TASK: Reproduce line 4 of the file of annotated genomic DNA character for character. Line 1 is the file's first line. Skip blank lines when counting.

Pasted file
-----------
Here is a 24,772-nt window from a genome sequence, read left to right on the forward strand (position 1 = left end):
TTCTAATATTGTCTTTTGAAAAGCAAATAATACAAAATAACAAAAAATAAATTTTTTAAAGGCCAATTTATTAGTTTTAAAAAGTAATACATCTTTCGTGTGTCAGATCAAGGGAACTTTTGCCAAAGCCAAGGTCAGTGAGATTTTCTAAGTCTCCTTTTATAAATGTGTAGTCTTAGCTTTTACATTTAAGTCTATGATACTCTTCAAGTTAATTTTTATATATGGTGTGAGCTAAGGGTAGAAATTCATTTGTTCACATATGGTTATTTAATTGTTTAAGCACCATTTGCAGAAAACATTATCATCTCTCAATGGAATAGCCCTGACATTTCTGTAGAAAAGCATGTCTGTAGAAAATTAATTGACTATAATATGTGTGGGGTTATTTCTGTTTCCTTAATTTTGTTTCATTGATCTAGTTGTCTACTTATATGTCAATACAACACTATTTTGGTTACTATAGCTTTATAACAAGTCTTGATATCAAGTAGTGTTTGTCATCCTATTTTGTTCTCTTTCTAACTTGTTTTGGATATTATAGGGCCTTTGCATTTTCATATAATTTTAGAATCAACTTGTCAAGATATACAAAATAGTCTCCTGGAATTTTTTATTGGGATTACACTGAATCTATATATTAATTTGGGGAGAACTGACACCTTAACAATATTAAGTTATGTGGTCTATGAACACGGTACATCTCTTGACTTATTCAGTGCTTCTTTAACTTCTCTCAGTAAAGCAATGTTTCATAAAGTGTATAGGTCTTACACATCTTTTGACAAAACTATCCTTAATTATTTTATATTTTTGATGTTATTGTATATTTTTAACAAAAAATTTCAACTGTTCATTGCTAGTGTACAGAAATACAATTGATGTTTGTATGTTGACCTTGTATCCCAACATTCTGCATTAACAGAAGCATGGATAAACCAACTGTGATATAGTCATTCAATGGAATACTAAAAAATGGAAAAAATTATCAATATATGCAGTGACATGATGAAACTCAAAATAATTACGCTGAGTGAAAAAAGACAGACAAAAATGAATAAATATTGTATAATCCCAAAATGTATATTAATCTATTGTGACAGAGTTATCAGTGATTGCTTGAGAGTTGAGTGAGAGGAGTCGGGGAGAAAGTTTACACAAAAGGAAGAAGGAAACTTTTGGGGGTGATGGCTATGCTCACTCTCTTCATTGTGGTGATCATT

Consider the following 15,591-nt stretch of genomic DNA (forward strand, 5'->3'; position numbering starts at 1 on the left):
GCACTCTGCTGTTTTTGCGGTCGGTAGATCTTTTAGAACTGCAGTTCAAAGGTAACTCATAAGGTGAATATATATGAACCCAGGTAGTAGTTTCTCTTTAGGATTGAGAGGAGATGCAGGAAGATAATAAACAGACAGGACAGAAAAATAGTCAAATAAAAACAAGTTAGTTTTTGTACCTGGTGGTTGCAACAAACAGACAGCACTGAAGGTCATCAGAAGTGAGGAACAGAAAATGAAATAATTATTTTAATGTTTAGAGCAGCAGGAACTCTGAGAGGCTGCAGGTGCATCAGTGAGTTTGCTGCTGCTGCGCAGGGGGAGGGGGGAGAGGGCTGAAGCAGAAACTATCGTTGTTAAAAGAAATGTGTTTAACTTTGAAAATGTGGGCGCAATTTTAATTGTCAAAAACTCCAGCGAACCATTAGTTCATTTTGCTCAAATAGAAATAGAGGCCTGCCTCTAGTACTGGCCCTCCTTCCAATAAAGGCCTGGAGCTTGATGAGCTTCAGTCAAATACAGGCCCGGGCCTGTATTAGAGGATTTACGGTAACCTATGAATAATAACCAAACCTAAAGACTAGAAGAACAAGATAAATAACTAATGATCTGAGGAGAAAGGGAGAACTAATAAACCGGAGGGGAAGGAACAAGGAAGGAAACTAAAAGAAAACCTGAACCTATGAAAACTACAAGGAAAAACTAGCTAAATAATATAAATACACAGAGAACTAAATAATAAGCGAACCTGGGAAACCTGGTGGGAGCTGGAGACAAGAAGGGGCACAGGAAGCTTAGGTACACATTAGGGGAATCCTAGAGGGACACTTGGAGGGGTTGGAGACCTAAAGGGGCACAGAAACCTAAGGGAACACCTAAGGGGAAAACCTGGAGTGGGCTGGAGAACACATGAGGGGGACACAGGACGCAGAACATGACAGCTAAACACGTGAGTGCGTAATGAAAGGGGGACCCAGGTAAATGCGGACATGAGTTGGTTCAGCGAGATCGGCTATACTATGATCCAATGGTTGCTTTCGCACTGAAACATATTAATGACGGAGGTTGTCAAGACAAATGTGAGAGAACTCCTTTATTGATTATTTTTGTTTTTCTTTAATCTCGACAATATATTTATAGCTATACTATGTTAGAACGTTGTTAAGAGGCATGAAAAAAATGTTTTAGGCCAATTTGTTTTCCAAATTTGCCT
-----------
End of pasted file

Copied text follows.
GCACTCTGCTGTTTTTGCGGTCGGTAGATCTTTTAGAACTGCAGTTCAAAGGTAACTCATAAGGTGAATATATATGAACCCAGGTAGTAGTTTCTCTTTAGGATTGAGAGGAGATGCAGGAAGATAATAAACAGACAGGACAGAAAAATAGTCAAATAAAAACAAGTTAGTTTTTGTACCTGGTGGTTGCAACAAACAGACAGCACTGAAGGTCATCAGAAGTGAGGAACAGAAAATGAAATAATTATTTTAATGTTTAGAGCAGCAGGAACTCTGAGAGGCTGCAGGTGCATCAGTGAGTTTGCTGCTGCTGCGCAGGGGGAGGGGGGAGAGGGCTGAAGCAGAAACTATCGTTGTTAAAAGAAATGTGTTTAACTTTGAAAATGTGGGCGCAATTTTAATTGTCAAAAACTCCAGCGAACCATTAGTTCATTTTGCTCAAATAGAAATAGAGGCCTGCCTCTAGTACTGGCCCTCCTTCCAATAAAGGCCTGGAGCTTGATGAGCTTCAGTCAAATACAGGCCCGGGCCTGTATTAGAGGATTTACGGTAACCTATGAATAATAACCAAACCTAAAGACTAGAAGAACAAGATAAATAACTAATGATCTGAGGAGAAAGGGAGAACTAATAAACCGGAGGGGAAGGAACAAGGAAGGAAACTAAAAGAAAACCTGAACCTATGAAAACTACAAGGAAAAACTAGCTAAATAATATAAATACACAGAGAACTAAATAATAAGCGAACCTGGGAAACCTGGTGGGAGCTGGAGACAAGAAGGGGCACAGGAAGCTTAGGTACACATTAGGGGAATCCTAGAGGGACACTTGGAGGGGTTGGAGACCTAAAGGGGCACAGAAACCTAAGGGAACACCTAAGGGGAAAACCTGGAGTGGGCTGGAGAACACATGAGGGGGACACAGGACGCAGAACATGACAGCTAAACACGTGAGTGCGTAATGAAAGGGGGACCCAGGTAAATGCGGACATGAGTTGGTTCAGCGAGATCGGCTATACTATGATCCAATGGTTGCTTTCGCACTGAAACATATTAATGACGGAGGTTGTCAAGACAAATGTGAGAGAACTCCTTTATTGATTATTTTTGTTTTTCTTTAATCTCGACAATATATTTATAGCTATACTATGTTAGAACGTTGTTAAGAGGCATGAAAAAAATGTTTTAGGCCAATTTGTTTTCCAAATTTGCCT